This article first appeared on TechCityInsider on 29 May 2014.
The British government has not been immune from admiring glances towards Silicon Valley, nor coy about its aspirations to emulate the region’s success.
At a speech marking the launch of Google Campus in March 2012, George Osborne unequivocally stated his ambition for the UK technology industry, saying: “We want nothing less than to make the UK the technology centre of Europe. This is the path we need to take to create new jobs, new growth and new prosperity in every corner of our country.” In the same address he outlined more than a dozen policy measures designed to nurture the creation and growth of technology companies and tech clusters. They ranged from tax incentives for investors to entrepreneur visas; and from opening government procurement to SMEs, to investing in Catapult Centres.
Two years on, Policy Exchange believes the time is right to review the effectiveness of current measures, and to ask what more needs to be done in order for technology to bring prosperity to “every corner” of the UK. For whilst the government’s ambitions are national, there is a gap between rhetoric and reality. Technology clusters, companies and jobs are disproportionately concentrated in the South East. So what more could be done to promote their growth in other parts of the UK?
We should start by acknowledging that the UK already has many of the essential policies in place. To name just a few: the Enterprise Investment Scheme (EIS) and Seed Enterprise Investment Scheme (SEIS) provide some of the world’s best tax incentives for investors; the patent box enables companies to pay a lower rate of corporation tax on profits earned from patents; there are enterprise zones to attract businesses to specific areas; and Local Enterprise Partnerships to spur regional private sector growth. The list goes on.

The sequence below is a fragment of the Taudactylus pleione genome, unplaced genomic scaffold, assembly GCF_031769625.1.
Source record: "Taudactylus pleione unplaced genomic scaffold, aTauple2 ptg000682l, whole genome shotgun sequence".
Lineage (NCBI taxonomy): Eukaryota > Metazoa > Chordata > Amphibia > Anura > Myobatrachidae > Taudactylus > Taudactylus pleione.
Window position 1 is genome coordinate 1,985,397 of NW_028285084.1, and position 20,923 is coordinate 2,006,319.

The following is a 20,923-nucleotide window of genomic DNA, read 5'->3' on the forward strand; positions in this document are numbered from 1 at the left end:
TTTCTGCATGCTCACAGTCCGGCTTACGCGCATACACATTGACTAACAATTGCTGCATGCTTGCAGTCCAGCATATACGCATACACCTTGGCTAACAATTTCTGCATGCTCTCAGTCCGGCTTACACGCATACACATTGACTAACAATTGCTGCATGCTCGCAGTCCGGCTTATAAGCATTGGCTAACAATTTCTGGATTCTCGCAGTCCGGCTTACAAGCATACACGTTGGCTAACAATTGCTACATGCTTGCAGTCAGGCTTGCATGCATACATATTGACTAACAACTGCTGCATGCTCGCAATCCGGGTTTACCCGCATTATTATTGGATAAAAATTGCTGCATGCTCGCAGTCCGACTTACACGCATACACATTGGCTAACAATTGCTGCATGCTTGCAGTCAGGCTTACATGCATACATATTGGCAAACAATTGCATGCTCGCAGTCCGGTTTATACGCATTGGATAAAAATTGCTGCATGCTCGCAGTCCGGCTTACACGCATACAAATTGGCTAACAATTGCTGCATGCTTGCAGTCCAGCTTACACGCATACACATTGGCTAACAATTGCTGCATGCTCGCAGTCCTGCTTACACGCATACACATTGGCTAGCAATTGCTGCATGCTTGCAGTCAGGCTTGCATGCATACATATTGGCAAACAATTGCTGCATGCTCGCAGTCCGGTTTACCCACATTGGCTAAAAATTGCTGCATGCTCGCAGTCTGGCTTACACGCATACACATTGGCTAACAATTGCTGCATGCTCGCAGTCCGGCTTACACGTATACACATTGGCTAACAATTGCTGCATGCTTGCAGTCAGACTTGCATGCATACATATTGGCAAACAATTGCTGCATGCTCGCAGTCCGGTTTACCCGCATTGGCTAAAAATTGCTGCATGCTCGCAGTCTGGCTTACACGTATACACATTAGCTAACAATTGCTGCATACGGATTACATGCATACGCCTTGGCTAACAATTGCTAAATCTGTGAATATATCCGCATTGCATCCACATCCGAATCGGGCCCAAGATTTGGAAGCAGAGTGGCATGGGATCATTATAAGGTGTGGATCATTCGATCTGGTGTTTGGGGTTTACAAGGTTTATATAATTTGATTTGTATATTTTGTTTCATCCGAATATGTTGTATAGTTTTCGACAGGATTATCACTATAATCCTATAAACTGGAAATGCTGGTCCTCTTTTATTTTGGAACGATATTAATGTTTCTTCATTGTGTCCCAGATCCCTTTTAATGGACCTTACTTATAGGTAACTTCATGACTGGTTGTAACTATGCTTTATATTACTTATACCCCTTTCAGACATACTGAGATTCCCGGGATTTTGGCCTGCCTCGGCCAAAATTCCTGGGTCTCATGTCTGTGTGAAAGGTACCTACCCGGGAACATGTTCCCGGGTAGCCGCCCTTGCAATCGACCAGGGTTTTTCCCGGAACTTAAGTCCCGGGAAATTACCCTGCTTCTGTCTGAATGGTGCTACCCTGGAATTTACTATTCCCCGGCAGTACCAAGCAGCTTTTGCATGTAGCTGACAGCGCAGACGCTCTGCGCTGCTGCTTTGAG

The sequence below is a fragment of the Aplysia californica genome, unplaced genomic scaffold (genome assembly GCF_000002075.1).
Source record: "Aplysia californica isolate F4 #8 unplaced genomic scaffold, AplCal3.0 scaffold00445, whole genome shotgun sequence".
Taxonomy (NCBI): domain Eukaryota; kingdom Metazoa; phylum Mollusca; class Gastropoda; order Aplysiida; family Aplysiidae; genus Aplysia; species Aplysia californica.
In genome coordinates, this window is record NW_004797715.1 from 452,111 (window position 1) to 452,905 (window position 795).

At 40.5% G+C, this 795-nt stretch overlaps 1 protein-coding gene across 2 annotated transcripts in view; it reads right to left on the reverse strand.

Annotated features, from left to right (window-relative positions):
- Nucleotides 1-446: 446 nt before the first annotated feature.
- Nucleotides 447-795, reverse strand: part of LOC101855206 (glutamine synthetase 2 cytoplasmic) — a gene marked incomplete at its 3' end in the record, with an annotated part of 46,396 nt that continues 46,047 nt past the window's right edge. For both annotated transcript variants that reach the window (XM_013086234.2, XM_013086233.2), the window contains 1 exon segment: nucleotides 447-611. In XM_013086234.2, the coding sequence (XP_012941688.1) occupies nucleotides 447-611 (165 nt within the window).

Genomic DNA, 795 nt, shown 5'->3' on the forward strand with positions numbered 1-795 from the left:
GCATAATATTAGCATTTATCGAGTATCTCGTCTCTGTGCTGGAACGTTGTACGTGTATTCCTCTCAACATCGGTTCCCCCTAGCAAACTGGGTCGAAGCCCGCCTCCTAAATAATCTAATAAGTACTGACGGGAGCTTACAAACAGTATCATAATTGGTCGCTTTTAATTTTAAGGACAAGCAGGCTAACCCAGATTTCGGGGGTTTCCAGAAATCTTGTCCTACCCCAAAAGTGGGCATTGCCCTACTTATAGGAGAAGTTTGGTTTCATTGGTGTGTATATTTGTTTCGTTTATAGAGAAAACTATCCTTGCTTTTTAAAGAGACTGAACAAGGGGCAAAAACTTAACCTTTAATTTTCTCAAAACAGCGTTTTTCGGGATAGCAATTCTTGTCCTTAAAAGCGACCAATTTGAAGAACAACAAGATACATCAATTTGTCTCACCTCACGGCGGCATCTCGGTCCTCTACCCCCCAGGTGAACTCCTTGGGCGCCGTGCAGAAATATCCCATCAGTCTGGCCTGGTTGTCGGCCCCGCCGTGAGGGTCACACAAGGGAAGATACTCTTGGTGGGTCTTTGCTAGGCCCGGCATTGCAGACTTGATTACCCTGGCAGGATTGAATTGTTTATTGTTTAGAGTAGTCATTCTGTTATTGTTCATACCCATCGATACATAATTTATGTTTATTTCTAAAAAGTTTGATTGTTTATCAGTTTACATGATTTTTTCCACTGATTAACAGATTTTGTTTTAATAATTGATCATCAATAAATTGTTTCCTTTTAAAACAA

What is arguably lacking is not so much the right policies but awareness about them. How many people in the UK realise the options available for investing in British businesses? How many entrepreneurs know about the advantages of protecting their IP? How many businesses realise that they can apply for funding through the regional growth fund, or that they can tender for public sector contracts through G-Cloud? Government should seek to maximise the impact of existing measures by shouting much louder about everything that is already available for the benefit of the UK tech sector.
Government should also pick up the loudhailer to promote the UK’s regional strengths. It has done much to boost the profile of Tech City, but relatively little to highlight the successes beyond its immediate doorstep. Where are the tributes to Cambridge – Europe’s most successful tech cluster? How often do we hear about Manchester, Salford and Birmingham and their enviable pools of digital media specialists? How many Britons know about the Formula 1 expertise of Oxfordshire and Northamptonshire, which feature several thousand firms which build and restore cars, make engines and components, and provide technical services? And let’s not forget Newcastle, which has a higher proportion of the workforce operating in technology posts than anywhere else in the country. Many more examples could be cited, from Edinburgh to Bristol.